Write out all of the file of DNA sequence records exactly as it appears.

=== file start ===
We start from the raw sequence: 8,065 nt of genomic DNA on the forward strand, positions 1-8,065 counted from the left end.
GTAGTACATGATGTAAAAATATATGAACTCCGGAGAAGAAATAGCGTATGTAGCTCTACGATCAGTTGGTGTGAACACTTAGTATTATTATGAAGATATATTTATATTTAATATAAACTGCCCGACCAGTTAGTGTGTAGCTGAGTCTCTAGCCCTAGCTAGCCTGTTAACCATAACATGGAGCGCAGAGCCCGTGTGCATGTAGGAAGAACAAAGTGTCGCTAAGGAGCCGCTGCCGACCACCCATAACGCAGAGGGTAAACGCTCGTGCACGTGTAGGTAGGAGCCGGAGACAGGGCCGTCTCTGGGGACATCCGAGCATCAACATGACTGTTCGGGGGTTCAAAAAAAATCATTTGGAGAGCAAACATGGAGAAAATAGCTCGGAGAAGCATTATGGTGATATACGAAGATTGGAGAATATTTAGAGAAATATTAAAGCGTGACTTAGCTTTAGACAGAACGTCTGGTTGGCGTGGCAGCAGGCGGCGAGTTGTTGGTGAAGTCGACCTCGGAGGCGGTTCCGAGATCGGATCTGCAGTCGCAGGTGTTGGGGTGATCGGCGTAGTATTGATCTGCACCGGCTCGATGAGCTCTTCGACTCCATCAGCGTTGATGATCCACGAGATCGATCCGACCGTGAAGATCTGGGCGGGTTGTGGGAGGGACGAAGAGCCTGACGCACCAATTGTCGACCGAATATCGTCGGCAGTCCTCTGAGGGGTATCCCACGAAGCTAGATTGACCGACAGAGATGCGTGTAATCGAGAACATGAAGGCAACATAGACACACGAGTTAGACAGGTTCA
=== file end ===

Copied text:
We start from the raw sequence: 8,065 nt of genomic DNA on the forward strand, positions 1-8,065 counted from the left end.
GTAGTACATGATGTAAAAATATATGAACTCCGGAGAAGAAATAGCGTATGTAGCTCTACGATCAGTTGGTGTGAACACTTAGTATTATTATGAAGATATATTTATATTTAATATAAACTGCCCGACCAGTTAGTGTGTAGCTGAGTCTCTAGCCCTAGCTAGCCTGTTAACCATAACATGGAGCGCAGAGCCCGTGTGCATGTAGGAAGAACAAAGTGTCGCTAAGGAGCCGCTGCCGACCACCCATAACGCAGAGGGTAAACGCTCGTGCACGTGTAGGTAGGAGCCGGAGACAGGGCCGTCTCTGGGGACATCCGAGCATCAACATGACTGTTCGGGGGTTCAAAAAAAATCATTTGGAGAGCAAACATGGAGAAAATAGCTCGGAGAAGCATTATGGTGATATACGAAGATTGGAGAATATTTAGAGAAATATTAAAGCGTGACTTAGCTTTAGACAGAACGTCTGGTTGGCGTGGCAGCAGGCGGCGAGTTGTTGGTGAAGTCGACCTCGGAGGCGGTTCCGAGATCGGATCTGCAGTCGCAGGTGTTGGGGTGATCGGCGTAGTATTGATCTGCACCGGCTCGATGAGCTCTTCGACTCCATCAGCGTTGATGATCCACGAGATCGATCCGACCGTGAAGATCTGGGCGGGTTGTGGGAGGGACGAAGAGCCTGACGCACCAATTGTCGACCGAATATCGTCGGCAGTCCTCTGAGGGGTATCCCACGAAGCTAGATTGACCGACAGAGATGCGTGTAATCGAGAACATGAAGGCAACATAGACACACGAGTTAGACAGGTTCA